Dishonour killings: States get more time to respond

New Delhi: Members of a ministerial panel examining the issue of defining 'honour' killings today expressed "dismay" at the delay by states in sending their views on putting in place legislative changes to tackle the problem.

The Group of Ministers, set up last month after divergent views in the Union Cabinet on the issue, met here this evening to take stock of the situation.

It was decided to give states further time till August 25 to send their opinion on the matter as the changes proposed require putting a new law on the Concurrent List, which both the Centre and the States would have to legislate, sources said.

The group will meet sometime next week to further discuss the issue.

Some members of the GoM expressed "dismay" at the delay of the states in responding on the issue. They felt that states like Delhi, Uttar Pradesh, Haryana, Punjab and Haryana should have responded fast as honour killings were rampant in these states.

Some others said that since the issue involved stringent laws, states were perhaps taking time to firm up their response. Electoral politics was also cited as a possible reason behind the delay.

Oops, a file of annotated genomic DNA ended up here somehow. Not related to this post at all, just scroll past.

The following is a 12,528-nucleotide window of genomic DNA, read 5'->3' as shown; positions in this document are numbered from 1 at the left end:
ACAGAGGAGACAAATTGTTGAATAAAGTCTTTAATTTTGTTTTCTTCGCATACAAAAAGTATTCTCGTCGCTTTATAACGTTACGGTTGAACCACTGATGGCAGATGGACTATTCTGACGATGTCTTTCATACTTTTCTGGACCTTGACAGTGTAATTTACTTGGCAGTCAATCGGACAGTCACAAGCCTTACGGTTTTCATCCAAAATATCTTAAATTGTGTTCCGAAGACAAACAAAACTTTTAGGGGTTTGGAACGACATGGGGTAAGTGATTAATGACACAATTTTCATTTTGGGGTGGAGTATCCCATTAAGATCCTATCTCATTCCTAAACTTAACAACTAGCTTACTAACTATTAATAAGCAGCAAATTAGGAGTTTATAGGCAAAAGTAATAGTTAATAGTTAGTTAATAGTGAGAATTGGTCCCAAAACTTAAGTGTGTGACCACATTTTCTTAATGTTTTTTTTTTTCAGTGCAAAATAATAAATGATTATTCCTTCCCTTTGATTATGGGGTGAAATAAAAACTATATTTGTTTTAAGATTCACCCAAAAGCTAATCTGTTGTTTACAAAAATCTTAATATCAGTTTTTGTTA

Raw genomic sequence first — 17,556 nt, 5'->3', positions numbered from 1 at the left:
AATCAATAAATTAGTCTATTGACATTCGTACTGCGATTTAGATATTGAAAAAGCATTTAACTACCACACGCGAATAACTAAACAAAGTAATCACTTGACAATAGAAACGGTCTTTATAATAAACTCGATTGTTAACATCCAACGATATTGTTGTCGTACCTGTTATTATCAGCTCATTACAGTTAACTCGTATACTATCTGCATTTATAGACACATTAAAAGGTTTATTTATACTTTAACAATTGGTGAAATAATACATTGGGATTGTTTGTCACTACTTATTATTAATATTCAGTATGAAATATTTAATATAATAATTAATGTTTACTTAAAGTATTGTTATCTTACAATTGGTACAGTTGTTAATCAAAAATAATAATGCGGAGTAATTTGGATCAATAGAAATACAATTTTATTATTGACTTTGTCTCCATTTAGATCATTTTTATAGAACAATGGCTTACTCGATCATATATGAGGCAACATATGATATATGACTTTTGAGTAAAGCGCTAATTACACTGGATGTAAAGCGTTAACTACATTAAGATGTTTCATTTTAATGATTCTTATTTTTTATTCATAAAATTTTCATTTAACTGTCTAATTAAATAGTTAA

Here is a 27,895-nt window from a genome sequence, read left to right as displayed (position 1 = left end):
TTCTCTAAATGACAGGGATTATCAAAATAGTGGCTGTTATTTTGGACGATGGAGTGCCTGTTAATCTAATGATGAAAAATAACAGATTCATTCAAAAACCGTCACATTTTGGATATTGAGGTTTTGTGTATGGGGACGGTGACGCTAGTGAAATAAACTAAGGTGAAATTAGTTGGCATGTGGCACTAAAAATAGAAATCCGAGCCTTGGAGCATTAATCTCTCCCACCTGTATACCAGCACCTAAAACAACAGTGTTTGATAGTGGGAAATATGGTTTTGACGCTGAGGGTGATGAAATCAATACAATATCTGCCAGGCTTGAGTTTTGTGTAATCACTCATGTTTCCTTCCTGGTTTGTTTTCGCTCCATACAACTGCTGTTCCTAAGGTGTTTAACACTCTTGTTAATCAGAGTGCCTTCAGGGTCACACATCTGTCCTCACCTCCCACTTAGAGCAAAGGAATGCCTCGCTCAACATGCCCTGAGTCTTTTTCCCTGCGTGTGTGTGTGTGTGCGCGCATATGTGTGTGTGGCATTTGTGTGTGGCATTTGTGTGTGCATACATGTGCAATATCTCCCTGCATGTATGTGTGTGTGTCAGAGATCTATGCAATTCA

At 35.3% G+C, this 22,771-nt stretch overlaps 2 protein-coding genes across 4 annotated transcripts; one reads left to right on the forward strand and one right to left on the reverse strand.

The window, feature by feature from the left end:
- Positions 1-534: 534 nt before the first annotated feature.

Only two states had responded to the Centre's request for their views in the four week timeframe given to them earlier.

Home Minister P Chidambaram was of the view that a law was necessary to check the menace, sources said.

The government has mooted proposals to amend the law to classify incidents of 'honour' killings separately under Indian Penal Code which will also arraign a caste panchayat which orders such acts.

The matter came up for discussion at a meeting of the Union Cabinet on July eight which brought forth divergent views of the members. A section of the Cabinet favoured a new law to tackle the issue instead of amendments to the existing law. Following the differences, a decision was taken to set up a Group of Ministers on the issue headed by Finance Minister Pranab Mukherjee.

As per the amendment, bodies like caste panchayats can be brought under the ambit of the crime as they are accused in many instances of ordering killings in the name of protecting honour of a community.

If dishonour killings are defined as a separate crime under the IPC, those found guilty can punished with death or life imprisonment.

Dishonour killings -- where men and women are killed by their kin or members of their caste for defying traditions -- are rampant in western parts of Uttar Pradesh, Punjab and Haryana.

The violence is committed in the name of saving the honour of the community, caste or family. However, there is no data of such killings as their track is not kept separately.